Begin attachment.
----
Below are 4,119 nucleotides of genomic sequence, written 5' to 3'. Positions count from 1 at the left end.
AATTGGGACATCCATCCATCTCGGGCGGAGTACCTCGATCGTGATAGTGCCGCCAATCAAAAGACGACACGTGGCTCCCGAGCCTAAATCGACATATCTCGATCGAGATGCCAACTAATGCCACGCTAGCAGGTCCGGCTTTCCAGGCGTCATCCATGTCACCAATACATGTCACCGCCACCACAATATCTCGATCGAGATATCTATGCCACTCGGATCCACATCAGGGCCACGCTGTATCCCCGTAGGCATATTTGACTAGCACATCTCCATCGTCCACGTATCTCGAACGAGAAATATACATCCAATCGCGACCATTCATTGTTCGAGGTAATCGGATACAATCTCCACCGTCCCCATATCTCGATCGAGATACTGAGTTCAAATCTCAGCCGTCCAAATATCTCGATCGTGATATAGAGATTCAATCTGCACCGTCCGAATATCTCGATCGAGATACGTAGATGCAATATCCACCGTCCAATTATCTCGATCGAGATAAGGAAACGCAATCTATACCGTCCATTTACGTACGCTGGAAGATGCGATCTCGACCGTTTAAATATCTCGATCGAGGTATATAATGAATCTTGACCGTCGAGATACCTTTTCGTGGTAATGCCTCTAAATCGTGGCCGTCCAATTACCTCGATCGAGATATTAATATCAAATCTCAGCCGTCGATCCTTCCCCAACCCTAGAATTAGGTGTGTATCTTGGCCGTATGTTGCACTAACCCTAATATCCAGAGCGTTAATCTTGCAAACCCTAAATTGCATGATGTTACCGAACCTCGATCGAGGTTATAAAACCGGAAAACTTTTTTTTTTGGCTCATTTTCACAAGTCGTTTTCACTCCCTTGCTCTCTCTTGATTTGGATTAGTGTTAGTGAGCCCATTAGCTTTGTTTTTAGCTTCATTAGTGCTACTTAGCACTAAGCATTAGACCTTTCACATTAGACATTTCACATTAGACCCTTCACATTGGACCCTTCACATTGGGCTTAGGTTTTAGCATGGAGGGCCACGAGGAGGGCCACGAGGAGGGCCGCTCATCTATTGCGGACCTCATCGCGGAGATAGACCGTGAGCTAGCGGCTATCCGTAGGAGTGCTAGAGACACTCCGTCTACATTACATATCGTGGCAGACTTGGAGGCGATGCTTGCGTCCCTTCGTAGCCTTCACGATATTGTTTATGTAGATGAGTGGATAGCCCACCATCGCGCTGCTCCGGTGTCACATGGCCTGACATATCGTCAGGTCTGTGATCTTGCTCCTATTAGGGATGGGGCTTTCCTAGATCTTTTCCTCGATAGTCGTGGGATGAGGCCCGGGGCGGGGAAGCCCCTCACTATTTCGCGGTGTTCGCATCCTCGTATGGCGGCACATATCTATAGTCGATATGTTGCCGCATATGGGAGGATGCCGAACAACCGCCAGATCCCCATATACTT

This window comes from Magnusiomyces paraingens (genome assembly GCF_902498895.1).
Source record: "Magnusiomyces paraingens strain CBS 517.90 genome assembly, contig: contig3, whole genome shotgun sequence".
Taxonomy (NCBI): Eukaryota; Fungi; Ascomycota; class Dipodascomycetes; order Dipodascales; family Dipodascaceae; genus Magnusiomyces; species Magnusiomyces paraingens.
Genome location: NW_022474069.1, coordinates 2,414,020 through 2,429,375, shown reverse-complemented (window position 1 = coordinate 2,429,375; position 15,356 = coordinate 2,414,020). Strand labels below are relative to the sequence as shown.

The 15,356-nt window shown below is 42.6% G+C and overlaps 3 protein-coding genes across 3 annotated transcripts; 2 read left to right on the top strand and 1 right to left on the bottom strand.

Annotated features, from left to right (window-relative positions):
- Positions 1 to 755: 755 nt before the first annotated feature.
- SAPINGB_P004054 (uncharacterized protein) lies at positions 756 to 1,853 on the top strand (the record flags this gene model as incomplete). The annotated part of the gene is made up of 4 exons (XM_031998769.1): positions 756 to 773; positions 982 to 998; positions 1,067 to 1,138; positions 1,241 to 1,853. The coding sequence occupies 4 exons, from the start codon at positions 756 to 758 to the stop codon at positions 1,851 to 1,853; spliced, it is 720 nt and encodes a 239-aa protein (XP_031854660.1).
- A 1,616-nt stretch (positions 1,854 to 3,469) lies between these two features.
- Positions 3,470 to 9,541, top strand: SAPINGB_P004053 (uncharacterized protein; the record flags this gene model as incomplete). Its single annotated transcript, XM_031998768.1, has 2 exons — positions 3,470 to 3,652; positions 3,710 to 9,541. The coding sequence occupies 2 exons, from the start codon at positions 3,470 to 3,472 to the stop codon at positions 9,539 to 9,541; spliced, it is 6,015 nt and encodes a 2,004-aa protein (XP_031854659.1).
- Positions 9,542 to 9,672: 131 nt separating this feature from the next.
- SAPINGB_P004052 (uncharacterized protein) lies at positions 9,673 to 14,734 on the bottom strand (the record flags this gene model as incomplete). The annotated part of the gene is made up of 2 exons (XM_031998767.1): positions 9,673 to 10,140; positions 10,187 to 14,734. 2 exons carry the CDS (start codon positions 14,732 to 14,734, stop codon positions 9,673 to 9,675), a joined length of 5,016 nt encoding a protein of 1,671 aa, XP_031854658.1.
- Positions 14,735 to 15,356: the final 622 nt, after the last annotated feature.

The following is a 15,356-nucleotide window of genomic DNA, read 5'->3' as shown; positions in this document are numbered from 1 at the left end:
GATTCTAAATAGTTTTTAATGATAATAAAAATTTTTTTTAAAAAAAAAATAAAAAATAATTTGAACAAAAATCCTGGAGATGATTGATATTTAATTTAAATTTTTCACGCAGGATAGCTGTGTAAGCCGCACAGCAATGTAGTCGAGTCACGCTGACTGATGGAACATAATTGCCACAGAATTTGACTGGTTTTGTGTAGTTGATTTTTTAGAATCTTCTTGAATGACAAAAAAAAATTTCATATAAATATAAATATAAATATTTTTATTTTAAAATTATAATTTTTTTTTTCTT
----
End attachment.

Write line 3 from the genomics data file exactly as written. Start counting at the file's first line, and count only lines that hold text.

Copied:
This window comes from Magnusiomyces paraingens (genome assembly GCF_902498895.1).